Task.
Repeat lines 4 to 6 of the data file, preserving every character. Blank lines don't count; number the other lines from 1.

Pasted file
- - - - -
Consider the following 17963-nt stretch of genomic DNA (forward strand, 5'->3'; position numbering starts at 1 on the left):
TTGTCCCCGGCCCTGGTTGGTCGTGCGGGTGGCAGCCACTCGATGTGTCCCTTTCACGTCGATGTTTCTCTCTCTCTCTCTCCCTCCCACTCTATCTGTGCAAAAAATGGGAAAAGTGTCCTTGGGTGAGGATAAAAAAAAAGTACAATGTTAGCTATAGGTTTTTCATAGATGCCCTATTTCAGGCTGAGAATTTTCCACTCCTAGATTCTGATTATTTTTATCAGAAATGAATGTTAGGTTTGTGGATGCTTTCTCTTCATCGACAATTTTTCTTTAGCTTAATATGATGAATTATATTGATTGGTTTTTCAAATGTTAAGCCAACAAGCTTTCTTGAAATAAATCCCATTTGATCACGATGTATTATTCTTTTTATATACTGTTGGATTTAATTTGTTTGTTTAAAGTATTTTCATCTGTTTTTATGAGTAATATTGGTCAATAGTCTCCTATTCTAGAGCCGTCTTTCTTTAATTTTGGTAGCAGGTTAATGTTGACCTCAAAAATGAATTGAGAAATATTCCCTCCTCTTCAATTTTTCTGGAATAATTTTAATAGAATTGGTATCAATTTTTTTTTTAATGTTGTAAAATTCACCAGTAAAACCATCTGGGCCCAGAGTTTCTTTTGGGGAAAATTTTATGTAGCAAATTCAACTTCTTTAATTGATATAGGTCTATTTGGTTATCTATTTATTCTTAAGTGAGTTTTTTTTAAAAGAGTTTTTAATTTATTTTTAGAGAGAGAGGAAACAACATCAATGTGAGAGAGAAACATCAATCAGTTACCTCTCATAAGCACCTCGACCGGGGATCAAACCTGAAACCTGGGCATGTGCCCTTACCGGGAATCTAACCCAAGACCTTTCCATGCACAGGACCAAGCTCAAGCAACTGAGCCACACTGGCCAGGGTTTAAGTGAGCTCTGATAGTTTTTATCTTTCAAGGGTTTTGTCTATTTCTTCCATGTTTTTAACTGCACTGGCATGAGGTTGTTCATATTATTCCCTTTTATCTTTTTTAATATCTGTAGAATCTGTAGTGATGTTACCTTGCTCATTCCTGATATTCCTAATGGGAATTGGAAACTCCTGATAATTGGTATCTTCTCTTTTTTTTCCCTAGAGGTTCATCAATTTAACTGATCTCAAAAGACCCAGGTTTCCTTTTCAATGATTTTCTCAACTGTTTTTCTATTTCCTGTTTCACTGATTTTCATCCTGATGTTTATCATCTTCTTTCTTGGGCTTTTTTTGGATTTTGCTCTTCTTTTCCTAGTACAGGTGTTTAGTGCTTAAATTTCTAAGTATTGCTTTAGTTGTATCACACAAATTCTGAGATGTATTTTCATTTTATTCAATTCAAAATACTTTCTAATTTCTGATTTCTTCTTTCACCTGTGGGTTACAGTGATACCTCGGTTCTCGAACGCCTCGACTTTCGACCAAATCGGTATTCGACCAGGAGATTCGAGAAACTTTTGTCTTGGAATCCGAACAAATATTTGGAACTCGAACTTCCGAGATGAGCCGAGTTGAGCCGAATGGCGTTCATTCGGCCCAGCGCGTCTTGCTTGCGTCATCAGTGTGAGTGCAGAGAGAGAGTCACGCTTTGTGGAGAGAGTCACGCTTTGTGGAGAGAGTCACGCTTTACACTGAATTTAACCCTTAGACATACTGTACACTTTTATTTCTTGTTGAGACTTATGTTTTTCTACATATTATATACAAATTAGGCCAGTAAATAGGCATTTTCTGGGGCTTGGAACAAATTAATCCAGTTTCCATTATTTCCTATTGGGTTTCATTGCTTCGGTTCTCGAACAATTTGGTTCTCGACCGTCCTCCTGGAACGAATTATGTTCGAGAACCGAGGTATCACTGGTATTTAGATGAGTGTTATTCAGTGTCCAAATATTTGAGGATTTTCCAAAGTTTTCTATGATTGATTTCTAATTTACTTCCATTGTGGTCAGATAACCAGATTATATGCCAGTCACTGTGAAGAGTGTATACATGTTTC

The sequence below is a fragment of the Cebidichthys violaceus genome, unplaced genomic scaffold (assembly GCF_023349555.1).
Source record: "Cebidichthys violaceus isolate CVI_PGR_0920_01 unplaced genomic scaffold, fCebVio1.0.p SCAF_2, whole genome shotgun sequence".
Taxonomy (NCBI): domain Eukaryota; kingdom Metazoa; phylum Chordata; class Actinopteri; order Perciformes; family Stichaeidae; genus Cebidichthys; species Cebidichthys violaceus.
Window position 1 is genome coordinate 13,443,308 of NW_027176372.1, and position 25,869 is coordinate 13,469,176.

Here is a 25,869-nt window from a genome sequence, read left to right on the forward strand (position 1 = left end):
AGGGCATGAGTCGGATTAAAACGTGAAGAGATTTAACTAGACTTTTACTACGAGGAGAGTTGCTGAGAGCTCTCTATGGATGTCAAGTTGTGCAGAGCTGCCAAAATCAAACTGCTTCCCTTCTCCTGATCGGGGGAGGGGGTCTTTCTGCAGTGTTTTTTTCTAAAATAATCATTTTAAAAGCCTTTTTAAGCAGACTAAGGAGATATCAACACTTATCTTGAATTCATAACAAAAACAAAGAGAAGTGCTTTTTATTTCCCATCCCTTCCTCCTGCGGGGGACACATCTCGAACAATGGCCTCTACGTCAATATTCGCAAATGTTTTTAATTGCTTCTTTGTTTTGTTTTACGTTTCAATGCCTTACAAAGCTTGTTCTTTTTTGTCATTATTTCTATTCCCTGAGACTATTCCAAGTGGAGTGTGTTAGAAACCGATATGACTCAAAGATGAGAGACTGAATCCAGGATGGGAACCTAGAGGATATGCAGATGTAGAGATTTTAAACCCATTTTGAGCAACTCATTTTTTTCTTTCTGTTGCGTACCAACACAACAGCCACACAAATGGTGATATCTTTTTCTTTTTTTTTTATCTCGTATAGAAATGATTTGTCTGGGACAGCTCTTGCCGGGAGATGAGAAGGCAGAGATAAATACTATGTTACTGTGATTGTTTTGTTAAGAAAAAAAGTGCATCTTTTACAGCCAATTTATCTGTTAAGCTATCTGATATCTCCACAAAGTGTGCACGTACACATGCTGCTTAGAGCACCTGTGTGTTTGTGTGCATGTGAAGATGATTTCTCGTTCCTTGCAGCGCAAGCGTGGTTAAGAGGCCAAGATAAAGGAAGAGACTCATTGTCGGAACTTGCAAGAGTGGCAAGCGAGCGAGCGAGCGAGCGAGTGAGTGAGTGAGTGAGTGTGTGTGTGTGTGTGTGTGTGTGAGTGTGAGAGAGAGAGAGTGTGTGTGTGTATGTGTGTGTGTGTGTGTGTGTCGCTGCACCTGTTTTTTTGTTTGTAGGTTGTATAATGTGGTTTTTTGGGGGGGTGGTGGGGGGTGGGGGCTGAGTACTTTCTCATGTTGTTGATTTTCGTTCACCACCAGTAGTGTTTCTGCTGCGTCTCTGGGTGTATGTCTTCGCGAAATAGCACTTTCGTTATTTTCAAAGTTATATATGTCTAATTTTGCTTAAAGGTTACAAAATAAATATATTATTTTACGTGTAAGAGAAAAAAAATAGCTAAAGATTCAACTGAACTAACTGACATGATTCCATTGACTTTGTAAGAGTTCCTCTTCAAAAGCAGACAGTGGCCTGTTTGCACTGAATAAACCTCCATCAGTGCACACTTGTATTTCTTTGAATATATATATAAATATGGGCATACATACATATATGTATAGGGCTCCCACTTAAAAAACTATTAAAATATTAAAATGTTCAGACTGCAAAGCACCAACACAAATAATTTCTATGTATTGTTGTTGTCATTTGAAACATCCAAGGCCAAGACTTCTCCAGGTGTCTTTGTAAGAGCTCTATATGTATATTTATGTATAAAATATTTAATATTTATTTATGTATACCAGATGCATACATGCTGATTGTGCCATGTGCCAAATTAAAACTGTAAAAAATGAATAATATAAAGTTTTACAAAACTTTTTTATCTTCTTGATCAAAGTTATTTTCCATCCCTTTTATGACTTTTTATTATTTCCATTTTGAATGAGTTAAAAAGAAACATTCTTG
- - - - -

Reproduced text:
Source record: "Cebidichthys violaceus isolate CVI_PGR_0920_01 unplaced genomic scaffold, fCebVio1.0.p SCAF_2, whole genome shotgun sequence".
Taxonomy (NCBI): domain Eukaryota; kingdom Metazoa; phylum Chordata; class Actinopteri; order Perciformes; family Stichaeidae; genus Cebidichthys; species Cebidichthys violaceus.
Window position 1 is genome coordinate 13,443,308 of NW_027176372.1, and position 25,869 is coordinate 13,469,176.